Following years of steady growth, the ICT sector is embracing a period of fast-paced innovation. While the telecoms and business process outsourcing (BPO) industries in Sri Lanka are reaching maturity, efforts are being focused on developing more innovative and highend products. The sector’s organic growth is benefitting other industries, such as agriculture, manufacturing and tourism, and supporting the emergence of technology-focused small and medium-sized enterprises (SMEs) and start-ups, which in turn are creating jobs and value in the economy. At the same time, government and private sector stakeholders are trying to promote the country as a technology hub for international firms and investors. However, despite the progress made, recent political uncertainty and ongoing regional disparities in ICT infrastructure need to be addressed to ensure the sector’s momentum does not stall.
According to the Sri Lanka Export Development Board (EDB), total exports from the ICT and BPO industries increased more than threefold in value between 2008 and 2017 – from $311m to $968m. Meanwhile, its share of total exports climbed from 1.65% to 6.44%, making it the country’s fifth-largest inflow of foreign currency in 2018.
While other major foreign exchange earners suffered drawbacks in 2016-17, including agriculture, which was impacted by low yields, ICT emerged as a powerful player, supported by ongoing liberalisation of the telecoms industry and the growth of BPO services. In 2017 the country began the process of adopting 5G technology, which should have a profound impact on performance, as well as paving the way for new digital business solutions in every sector of the economy.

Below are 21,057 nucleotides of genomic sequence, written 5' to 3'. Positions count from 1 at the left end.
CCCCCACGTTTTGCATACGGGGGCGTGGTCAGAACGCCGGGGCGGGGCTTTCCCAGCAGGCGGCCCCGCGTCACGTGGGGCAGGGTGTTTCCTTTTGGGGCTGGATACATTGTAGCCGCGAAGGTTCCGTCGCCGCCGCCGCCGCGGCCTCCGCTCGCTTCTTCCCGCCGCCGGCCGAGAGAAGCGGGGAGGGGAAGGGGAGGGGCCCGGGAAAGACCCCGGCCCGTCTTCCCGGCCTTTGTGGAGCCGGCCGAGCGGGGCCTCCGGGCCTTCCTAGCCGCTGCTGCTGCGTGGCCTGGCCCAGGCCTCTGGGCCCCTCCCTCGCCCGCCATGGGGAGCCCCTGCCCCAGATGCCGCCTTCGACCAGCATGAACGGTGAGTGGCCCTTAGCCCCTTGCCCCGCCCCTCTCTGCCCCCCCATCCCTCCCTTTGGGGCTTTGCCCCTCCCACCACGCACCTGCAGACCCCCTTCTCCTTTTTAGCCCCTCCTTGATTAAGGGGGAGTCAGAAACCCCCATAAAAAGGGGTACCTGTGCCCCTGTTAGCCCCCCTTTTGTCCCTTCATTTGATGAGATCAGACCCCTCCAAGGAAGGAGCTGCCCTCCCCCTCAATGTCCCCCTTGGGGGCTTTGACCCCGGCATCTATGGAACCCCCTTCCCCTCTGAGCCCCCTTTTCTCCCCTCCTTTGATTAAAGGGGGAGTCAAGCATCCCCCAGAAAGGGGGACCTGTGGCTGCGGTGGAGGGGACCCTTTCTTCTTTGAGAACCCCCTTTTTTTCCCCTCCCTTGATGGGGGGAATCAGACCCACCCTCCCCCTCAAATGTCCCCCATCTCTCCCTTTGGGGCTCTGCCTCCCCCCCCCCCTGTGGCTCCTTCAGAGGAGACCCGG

Sri Lanka is increasingly positioning itself as a highquality, niche destination for ICT services, leveraging its geographical position as well as its relatively high-skilled, low-cost workforce. Between 2013 and 2017 the number of employees within the IT and BPO industries doubled to around 80,000, according to global management consultancy AT Kearney’s Global Services Location Index (GSLI) 2017. International IT firms, which have invested in the country and aided the development of innovative solutions, have facilitated the development of advanced technology and high-added-value products. Over the coming years the industry is expected to move away from BPO, instead focusing on knowledge process outsourcing solutions, such as data analytics and software engineering.
Structure & Oversight
The ICT sector is currently served by more than 300 companies, which support a large number of key industries across the economy, notably agriculture, financial services, manufacturing and tourism. Local ICT companies export software products and services to markets worldwide, including the US, Europe, Australia, East Asia, the Middle East and Africa. Sri Lanka has also emerged as an offshore centre of development for some Fortune 500 companies, as well as a number of global joint venture firms. As a well established global IT and BPO destination with an increasingly competitive software services industry, the country placed 11th among the top 50 outsourcing destinations included in AT Kearney’s GSLI.